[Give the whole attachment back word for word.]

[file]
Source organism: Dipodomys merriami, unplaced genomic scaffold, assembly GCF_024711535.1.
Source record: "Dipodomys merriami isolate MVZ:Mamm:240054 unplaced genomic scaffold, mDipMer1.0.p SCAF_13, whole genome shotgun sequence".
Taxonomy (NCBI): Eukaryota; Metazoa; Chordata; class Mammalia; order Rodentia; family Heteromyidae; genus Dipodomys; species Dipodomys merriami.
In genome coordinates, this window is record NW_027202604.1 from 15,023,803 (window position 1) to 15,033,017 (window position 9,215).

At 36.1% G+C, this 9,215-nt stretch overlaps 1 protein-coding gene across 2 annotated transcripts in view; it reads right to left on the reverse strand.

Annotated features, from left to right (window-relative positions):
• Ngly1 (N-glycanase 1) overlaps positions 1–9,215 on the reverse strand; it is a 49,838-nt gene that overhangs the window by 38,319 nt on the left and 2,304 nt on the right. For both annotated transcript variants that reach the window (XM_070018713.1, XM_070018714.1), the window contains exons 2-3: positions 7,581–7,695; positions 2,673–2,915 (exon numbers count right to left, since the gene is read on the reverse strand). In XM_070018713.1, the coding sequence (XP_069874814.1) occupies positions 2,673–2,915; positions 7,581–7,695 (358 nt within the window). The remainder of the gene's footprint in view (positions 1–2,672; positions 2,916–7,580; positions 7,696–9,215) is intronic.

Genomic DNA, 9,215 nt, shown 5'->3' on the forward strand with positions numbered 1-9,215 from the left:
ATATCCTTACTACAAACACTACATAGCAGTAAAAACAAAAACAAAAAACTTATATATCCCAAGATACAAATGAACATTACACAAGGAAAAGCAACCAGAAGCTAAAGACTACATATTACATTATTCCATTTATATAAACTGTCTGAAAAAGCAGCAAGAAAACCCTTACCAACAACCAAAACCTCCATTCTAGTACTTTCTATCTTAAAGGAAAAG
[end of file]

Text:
Source organism: Dipodomys merriami, unplaced genomic scaffold, assembly GCF_024711535.1.
Source record: "Dipodomys merriami isolate MVZ:Mamm:240054 unplaced genomic scaffold, mDipMer1.0.p SCAF_13, whole genome shotgun sequence".
Taxonomy (NCBI): Eukaryota; Metazoa; Chordata; class Mammalia; order Rodentia; family Heteromyidae; genus Dipodomys; species Dipodomys merriami.
In genome coordinates, this window is record NW_027202604.1 from 15,023,803 (window position 1) to 15,033,017 (window position 9,215).

At 36.1% G+C, this 9,215-nt stretch overlaps 1 protein-coding gene across 2 annotated transcripts in view; it reads right to left on the reverse strand.

Annotated features, from left to right (window-relative positions):
• Ngly1 (N-glycanase 1) overlaps positions 1–9,215 on the reverse strand; it is a 49,838-nt gene that overhangs the window by 38,319 nt on the left and 2,304 nt on the right. For both annotated transcript variants that reach the window (XM_070018713.1, XM_070018714.1), the window contains exons 2-3: positions 7,581–7,695; positions 2,673–2,915 (exon numbers count right to left, since the gene is read on the reverse strand). In XM_070018713.1, the coding sequence (XP_069874814.1) occupies positions 2,673–2,915; positions 7,581–7,695 (358 nt within the window). The remainder of the gene's footprint in view (positions 1–2,672; positions 2,916–7,580; positions 7,696–9,215) is intronic.

Genomic DNA, 9,215 nt, shown 5'->3' on the forward strand with positions numbered 1-9,215 from the left:
ATATCCTTACTACAAACACTACATAGCAGTAAAAACAAAAACAAAAAACTTATATATCCCAAGATACAAATGAACATTACACAAGGAAAAGCAACCAGAAGCTAAAGACTACATATTACATTATTCCATTTATATAAACTGTCTGAAAAAGCAGCAAGAAAACCCTTACCAACAACCAAAACCTCCATTCTAGTACTTTCTATCTTAAAGGAAAAG